Science in the post-Roe world

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Science in the post-Roe world

On June 24, 2022, the US Supreme Court overturned the landmark Roe v. Wade ruling, which had protected a woman’s right to have an abortion, and allowed individual states to impose their own laws. Currently, abortion is heavily restricted or even banned in nine states of the US, and this number is projected to rise to more than 26. The overturning of Roe v. Wade has serious implications for women’s health, maternal mortality, infant mortality, poverty, and socioeconomic equality in the US.

The response of the scientific community

Scientists and scientific bodies across the US and other countries were quick in condemning the dismantling of Roe v. Wade. The journal Nature, for instance, called the verdict a “tragedy”[1] in an editorial. The American Medical Association stated that they were “deeply disturbed,”[2] terming the decision “an egregious allowance of government intrusion into the medical examination room, a direct attack on the practice of medicine and the patient-physician relationship, and a brazen violation of patients’ rights to evidence-based reproductive health services.”

Additionally, the board of directors of the American Urogynecologic Society issued a statement[3] that they oppose “any ruling that restricts a person’s access to health care and criminalizes the practice of medicine.” The American College of Obstetricians and Gynecologists called the SCOTUS decision “a direct blow to bodily autonomy, reproductive health, patient safety, and health equity.”[4]

These sentiments were echoed by international bodies like WHO, which termed the decision a “set-back,” adding that “All women should have the right to choose when it comes to their bodies and health.”[5] Joining WHO’s voice, the International Federation of Gynecology and Obstetrics said that this decision would “cost lives for years to come.”[6]

Impact on research and the role of researchers

This reversal of Roe v. Wade can have a huge impact on the research landscape of the US. Women, who are already underrepresented in science, may feel forced to reconsider their career choices. A Forbes article suggested that the verdict could influence women students’ choice of university[7] in that they will be less interested in schools based in states where abortion is illegal. In other words, abortion policies have the potential to transform the demographic makeup of campuses and even the scientific workforce of the future, by impeding participation from women, particularly BIPOC, minority, and lower-income women.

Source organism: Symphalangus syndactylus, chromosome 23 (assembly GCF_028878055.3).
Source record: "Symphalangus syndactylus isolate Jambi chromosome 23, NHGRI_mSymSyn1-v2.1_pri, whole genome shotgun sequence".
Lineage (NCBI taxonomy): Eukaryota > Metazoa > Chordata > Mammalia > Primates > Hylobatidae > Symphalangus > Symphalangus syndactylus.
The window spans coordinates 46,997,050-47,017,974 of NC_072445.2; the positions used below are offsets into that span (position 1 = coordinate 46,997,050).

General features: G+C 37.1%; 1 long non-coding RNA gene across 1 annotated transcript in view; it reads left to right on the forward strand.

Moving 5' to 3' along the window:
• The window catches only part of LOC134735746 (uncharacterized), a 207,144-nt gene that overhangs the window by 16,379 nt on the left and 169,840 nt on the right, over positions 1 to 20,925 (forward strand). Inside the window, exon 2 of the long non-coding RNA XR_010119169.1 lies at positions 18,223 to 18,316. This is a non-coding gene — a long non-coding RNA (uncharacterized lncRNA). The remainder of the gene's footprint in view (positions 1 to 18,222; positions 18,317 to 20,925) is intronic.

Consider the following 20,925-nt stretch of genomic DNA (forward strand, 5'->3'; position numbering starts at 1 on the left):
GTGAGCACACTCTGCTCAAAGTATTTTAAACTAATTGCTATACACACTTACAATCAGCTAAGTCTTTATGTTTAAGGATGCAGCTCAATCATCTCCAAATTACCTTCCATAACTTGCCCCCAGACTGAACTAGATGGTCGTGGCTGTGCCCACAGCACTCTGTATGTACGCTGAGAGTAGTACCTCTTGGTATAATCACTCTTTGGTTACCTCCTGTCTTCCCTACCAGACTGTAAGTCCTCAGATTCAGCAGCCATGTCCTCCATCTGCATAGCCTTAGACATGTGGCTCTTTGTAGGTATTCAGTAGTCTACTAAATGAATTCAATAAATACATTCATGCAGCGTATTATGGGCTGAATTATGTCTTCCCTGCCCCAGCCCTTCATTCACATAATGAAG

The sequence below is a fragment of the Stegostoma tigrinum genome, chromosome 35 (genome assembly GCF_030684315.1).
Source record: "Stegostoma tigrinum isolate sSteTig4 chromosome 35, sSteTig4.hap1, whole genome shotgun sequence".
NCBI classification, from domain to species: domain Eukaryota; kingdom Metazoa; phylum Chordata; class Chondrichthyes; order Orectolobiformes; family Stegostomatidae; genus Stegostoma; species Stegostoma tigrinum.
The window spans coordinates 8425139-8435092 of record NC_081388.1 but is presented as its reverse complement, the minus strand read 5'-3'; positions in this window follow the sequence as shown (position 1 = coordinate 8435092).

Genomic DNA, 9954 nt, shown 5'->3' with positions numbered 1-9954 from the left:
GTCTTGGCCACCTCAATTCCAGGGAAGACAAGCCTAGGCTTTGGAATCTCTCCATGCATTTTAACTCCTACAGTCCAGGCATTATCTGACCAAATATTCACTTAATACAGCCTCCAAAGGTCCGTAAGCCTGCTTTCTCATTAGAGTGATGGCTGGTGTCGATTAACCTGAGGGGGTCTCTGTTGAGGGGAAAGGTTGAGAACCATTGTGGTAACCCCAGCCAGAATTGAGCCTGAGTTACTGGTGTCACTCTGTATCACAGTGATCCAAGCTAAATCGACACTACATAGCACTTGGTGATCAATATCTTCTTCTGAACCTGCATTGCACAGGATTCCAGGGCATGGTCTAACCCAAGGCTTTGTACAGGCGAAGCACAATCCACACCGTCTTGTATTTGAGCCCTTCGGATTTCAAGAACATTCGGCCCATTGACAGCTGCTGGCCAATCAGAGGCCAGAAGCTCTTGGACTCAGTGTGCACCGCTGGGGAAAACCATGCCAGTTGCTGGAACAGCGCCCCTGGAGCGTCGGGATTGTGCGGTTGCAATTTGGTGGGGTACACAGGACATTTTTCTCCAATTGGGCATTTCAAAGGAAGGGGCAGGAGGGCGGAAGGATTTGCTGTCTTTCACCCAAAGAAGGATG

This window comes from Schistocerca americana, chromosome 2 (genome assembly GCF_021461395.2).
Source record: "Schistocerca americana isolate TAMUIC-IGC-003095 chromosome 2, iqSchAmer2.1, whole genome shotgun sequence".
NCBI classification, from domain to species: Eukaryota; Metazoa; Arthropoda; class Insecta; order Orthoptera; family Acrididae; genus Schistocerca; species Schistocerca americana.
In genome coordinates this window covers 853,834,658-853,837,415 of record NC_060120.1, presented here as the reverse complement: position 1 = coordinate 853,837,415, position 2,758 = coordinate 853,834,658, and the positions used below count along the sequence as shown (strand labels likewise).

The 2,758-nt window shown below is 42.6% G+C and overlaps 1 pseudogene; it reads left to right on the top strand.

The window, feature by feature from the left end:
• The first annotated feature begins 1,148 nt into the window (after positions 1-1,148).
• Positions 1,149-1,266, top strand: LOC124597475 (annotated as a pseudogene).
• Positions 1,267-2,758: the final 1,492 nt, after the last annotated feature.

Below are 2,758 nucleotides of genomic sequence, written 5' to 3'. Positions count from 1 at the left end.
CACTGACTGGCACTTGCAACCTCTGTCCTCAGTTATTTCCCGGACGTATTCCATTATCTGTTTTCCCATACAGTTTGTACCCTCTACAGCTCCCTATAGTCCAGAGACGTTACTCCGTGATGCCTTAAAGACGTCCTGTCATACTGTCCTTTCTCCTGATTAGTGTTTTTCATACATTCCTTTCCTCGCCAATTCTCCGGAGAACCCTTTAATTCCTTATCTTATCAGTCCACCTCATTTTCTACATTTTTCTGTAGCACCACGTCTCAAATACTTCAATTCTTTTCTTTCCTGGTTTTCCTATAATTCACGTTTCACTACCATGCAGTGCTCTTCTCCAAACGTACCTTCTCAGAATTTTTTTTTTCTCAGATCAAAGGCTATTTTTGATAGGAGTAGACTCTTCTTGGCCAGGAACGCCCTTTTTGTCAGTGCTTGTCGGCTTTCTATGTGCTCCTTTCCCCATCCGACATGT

To combat this, senior researchers or those in leadership positions can significantly influence their own organization’s policies and practices related to reproductive health (e.g., maternity leave, health care benefits, and on-campus daycare centers for student mothers). They can also take steps to create a non-judgmental and supportive atmosphere for pregnant people in their campuses, labs, etc.  

Furthermore, the overturning of Roe v. Wade has added to the discussion around the ways in which research findings can be taken out of context or misinterpreted. The research findings by Dr Giandomenico Iannetti, a neuroscientist in the UK, on pain and the human brain used were used in anti-abortion arguments to “prove” that a fetus can suffer pain before 24 weeks. Iannetti expressed his displeasure in an interview with The Guardian, where he stated that the interpretation of his work is “an unjustified leap.”[8]  Eminent researchers like Dr. Selina Sandoval (University of California, San Diego) and Dr. Jonas Swartz (Duke University School of Medicine)[9] agree that anti-abortion claims around fetal pain are exaggerated.

Iannetti’s case highlights the importance of science communication. Researchers may find their study results being exaggerated and distorted, with implications far outside their field of work. Therefore, universities, research societies, and researchers themselves should take steps to improve the ways in which science is communicated to academics and non-academics alike to avoid laws and public policies that are based on misinterpreted and poorly understood scientific evidence.


The overturning of Roe v. Wade does not affect only women of childbearing age. The SCOTUS verdict has far-reaching implications for the scientific workforce as well as how scientific research is conducted, shared, and applied, and its effects will be felt for years to come.


[1] The US Supreme Court abortion verdict is a tragedy. This is how research organizations can help. Nature 606, 839-840 (2022). DOI:

[2] Resneck Jr, J. Dobbs ruling is an assault on reproductive health, safe medical practice.

[3] American Urogynecologic Society. American Urogynecologic Society releases statement on Roe v Wade overruling.

[4] Hoskins, I. A. ACOG statement on the decision in Dobbs V. Jackson.

[6] International Federation of Gynecology and Obstetrics. As the US Supreme Court overturns Roe v Wade, global health care organisations call on all governments to defend access to safe and quality abortion care.

[7] Esaki-Smith, A. Will the end of Roe V. Wade influence in what states women decide to go to university? Forbes

[8] Fazackerley, A. British scientist says US anti-abortion lawyers misused his work to attack Roe v Wade. The Guardian

[9] Sanders, L. 5 misunderstandings of pregnancy biology that cloud the abortion debate. ScienceNews

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Published on: Jul 11, 2022

An editor at heart and perfectionist by disposition, providing solutions for journals, publishers, and universities in areas like alt-text writing and publication consultancy.
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